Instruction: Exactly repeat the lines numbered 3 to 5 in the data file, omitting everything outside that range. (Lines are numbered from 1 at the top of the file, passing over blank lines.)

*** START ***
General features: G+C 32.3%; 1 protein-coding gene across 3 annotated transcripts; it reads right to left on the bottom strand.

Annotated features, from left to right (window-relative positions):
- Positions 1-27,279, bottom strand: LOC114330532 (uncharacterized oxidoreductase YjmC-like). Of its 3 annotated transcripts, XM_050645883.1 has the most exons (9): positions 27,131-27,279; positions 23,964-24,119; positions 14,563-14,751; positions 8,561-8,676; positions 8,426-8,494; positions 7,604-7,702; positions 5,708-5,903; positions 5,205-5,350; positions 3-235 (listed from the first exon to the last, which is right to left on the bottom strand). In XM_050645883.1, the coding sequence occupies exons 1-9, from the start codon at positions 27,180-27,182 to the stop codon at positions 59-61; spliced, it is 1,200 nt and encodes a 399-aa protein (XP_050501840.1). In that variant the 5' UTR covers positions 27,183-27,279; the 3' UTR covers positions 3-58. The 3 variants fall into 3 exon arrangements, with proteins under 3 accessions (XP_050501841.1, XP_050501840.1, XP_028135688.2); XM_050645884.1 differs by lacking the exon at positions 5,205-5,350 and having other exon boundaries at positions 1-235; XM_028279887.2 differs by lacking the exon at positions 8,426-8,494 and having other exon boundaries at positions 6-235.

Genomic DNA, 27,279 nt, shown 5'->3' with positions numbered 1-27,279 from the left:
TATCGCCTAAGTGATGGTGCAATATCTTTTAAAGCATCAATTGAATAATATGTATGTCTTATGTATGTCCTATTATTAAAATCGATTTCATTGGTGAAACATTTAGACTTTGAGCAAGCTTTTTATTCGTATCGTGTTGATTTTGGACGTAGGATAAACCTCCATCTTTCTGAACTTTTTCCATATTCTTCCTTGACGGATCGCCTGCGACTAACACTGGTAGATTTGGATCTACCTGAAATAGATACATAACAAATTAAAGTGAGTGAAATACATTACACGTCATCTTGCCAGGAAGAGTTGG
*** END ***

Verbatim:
- Positions 1-27,279, bottom strand: LOC114330532 (uncharacterized oxidoreductase YjmC-like). Of its 3 annotated transcripts, XM_050645883.1 has the most exons (9): positions 27,131-27,279; positions 23,964-24,119; positions 14,563-14,751; positions 8,561-8,676; positions 8,426-8,494; positions 7,604-7,702; positions 5,708-5,903; positions 5,205-5,350; positions 3-235 (listed from the first exon to the last, which is right to left on the bottom strand). In XM_050645883.1, the coding sequence occupies exons 1-9, from the start codon at positions 27,180-27,182 to the stop codon at positions 59-61; spliced, it is 1,200 nt and encodes a 399-aa protein (XP_050501840.1). In that variant the 5' UTR covers positions 27,183-27,279; the 3' UTR covers positions 3-58. The 3 variants fall into 3 exon arrangements, with proteins under 3 accessions (XP_050501841.1, XP_050501840.1, XP_028135688.2); XM_050645884.1 differs by lacking the exon at positions 5,205-5,350 and having other exon boundaries at positions 1-235; XM_028279887.2 differs by lacking the exon at positions 8,426-8,494 and having other exon boundaries at positions 6-235.

Genomic DNA, 27,279 nt, shown 5'->3' with positions numbered 1-27,279 from the left:
TATCGCCTAAGTGATGGTGCAATATCTTTTAAAGCATCAATTGAATAATATGTATGTCTTATGTATGTCCTATTATTAAAATCGATTTCATTGGTGAAACATTTAGACTTTGAGCAAGCTTTTTATTCGTATCGTGTTGATTTTGGACGTAGGATAAACCTCCATCTTTCTGAACTTTTTCCATATTCTTCCTTGACGGATCGCCTGCGACTAACACTGGTAGATTTGGATCTACCTGAAATAGATACATAACAAATTAAAGTGAGTGAAATACATTACACGTCATCTTGCCAGGAAGAGTTGG